* You might want to consider tipping your wedding service providers prior to the wedding day in the hope that they will go the extra mile and ensure that everything is faultless on your wedding day.

* Inevitably during your wedding day your wedding suppliers will need to be fed and watered. You should expect to feed your photographers, videographers, DJ and musicians. They cannot provide you with a good service if they are running on empty! Caterers will usually ask you what provision you want to be made for these service providers during your wedding reception and will make some suggestions as to menus and seating arrangements. It is important prior to the wedding day to agree with the caterers and confirm to the individual service providers where they will eating on your wedding day. This will ensure that on the day there are no slip ups or confusion. You will also be expected to bear the costs of drinks for the abovementioned wedding suppliers on your wedding day.

* If after reading this information you are at still unsure about how much you should budget for tipping those wedding suppliers who will be expecting a tip for good service then it might be better to arrange a flat fee prior to the event.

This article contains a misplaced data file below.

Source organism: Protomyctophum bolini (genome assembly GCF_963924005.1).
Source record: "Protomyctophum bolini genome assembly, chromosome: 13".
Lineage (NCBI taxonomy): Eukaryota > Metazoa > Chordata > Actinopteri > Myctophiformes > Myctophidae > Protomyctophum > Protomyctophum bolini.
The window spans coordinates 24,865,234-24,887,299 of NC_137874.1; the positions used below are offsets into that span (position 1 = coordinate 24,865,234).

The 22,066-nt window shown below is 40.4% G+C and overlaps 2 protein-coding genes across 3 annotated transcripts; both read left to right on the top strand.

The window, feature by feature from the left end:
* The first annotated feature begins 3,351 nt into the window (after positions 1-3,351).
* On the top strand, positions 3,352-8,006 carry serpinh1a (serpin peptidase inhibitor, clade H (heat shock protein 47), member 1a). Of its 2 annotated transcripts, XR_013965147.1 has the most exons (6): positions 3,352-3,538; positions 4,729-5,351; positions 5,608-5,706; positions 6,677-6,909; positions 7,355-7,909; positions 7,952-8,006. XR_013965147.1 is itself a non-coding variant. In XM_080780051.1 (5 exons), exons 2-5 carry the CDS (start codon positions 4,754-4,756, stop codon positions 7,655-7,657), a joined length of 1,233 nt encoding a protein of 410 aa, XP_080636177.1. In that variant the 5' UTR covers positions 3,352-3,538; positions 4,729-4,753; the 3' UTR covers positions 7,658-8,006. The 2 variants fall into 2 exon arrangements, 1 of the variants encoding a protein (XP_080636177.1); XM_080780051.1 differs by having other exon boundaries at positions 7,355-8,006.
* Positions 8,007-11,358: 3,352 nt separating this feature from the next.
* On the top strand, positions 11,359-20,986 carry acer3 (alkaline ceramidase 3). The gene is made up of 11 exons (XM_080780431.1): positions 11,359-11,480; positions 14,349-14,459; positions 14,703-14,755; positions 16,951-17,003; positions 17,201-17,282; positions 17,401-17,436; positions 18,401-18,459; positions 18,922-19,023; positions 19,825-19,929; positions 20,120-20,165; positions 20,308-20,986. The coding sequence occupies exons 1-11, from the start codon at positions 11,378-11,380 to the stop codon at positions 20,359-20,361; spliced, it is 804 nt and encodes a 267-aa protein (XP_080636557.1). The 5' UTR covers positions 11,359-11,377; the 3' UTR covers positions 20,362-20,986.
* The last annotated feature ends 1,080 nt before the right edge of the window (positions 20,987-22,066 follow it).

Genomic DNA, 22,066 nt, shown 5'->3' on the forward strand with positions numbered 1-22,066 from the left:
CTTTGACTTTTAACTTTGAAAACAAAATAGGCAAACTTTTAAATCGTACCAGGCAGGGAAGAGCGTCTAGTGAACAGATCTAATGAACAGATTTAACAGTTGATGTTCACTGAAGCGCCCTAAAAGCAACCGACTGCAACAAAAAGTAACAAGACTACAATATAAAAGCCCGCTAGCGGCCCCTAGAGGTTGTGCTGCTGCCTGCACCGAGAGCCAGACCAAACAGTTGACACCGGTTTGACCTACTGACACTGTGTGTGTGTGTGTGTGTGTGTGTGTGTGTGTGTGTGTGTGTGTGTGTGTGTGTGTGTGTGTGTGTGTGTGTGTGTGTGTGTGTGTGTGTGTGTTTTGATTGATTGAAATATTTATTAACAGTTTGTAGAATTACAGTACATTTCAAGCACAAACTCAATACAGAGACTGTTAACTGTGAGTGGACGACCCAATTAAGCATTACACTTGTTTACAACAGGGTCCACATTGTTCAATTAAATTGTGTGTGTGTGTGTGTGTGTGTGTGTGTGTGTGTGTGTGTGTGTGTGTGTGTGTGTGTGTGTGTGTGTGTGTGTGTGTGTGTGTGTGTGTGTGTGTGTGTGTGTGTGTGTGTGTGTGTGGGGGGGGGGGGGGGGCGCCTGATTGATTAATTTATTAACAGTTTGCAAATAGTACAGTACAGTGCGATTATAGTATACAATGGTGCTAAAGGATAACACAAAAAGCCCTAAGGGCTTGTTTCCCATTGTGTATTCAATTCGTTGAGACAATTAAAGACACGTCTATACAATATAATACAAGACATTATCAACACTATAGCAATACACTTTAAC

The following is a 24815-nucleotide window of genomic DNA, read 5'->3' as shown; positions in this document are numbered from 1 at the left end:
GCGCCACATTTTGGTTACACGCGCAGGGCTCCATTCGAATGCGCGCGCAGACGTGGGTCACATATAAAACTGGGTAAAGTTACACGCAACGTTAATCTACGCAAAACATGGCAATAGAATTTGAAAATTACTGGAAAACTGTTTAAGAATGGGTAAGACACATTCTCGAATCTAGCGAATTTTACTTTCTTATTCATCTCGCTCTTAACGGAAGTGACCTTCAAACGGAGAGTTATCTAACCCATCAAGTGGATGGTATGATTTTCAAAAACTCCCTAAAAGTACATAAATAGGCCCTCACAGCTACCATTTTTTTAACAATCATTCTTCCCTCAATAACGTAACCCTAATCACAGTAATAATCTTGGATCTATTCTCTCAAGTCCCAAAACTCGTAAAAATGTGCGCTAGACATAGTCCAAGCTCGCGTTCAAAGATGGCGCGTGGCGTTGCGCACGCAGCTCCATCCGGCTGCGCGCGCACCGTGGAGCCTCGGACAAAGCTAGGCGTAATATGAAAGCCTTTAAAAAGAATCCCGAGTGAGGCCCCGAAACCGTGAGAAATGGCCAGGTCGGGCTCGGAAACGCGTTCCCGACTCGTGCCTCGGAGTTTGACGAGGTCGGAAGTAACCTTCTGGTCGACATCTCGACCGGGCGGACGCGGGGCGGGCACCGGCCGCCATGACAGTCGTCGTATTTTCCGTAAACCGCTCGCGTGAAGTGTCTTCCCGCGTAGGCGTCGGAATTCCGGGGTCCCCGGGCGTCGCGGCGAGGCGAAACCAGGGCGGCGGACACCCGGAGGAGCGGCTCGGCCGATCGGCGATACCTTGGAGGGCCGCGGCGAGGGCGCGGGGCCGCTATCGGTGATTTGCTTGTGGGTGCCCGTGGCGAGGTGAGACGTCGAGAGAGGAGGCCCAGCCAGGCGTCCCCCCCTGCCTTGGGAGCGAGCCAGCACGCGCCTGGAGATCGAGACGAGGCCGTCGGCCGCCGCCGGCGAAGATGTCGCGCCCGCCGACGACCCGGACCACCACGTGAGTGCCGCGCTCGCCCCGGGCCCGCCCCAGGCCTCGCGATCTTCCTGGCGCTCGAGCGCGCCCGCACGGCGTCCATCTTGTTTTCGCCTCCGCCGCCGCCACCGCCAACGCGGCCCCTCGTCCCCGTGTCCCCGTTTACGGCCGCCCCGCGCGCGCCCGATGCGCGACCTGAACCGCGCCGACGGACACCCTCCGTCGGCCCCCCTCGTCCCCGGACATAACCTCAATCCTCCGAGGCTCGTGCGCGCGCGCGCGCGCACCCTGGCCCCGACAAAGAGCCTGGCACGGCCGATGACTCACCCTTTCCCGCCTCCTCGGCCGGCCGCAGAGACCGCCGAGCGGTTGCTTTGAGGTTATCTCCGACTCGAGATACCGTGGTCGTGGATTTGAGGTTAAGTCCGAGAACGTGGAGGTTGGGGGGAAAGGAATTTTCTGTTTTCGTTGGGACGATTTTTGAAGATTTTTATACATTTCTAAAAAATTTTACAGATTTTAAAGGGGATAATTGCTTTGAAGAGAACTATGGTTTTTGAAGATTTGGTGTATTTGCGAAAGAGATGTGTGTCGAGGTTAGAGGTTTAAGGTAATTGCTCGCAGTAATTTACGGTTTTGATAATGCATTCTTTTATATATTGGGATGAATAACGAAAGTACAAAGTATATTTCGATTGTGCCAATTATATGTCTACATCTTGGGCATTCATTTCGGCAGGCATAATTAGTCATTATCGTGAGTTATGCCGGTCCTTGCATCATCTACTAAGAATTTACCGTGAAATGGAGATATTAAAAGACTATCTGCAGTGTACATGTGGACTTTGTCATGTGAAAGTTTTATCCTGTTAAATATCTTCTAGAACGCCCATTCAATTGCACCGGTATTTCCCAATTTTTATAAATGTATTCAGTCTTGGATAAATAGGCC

I hope that this tipping guide helps you. Remember that the most important person on your wedding day is you so relax and enjoy your wedding planning. Whether you tip or not you are sure to have truly memorable day!

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The Designer Wedding Show
Date: October 29, 2005 • Author: Emily • Filed Under: Attire & Dresses & Hair & Beauty & Shopping & Shows & Themes & Unique Ideas

Planning a wedding is all about exposing yourself to as many ideas as possible in the beginning.

For those in the UK I highly recommend "The Designer Wedding Show", at Battersea Park, London on November 4, 5 and 6 where you will be able to see the latest designer bridal collections from more than 24 of the world's top bridal designers.

For more information, see

Key Facts:

Box Office - 0870 190 9098.

Tickets cost £15 in advance or £16.50 on the door.

The Designer Wedding Show
British Genius Site
North Carriage Drive
Battersea Park
SW11 4NJ

Enter by Chelsea Bridge Gate on Queenstown Road

2 for 1 Offer: Quote "The Daily Telegraph" when booking and you will receive two tickets for the price of one. Offer closes on November 2.

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Unique Wedding Tips And A Chance To Win A $100,000 Dream Wedding
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Confetti East - The New Site For Asian Weddings By

As you plan your wedding you will receive advice from just about everyone. Friends and family have a million and one tips to pass on, in fact here at Wedaholic I have been offering tips galore.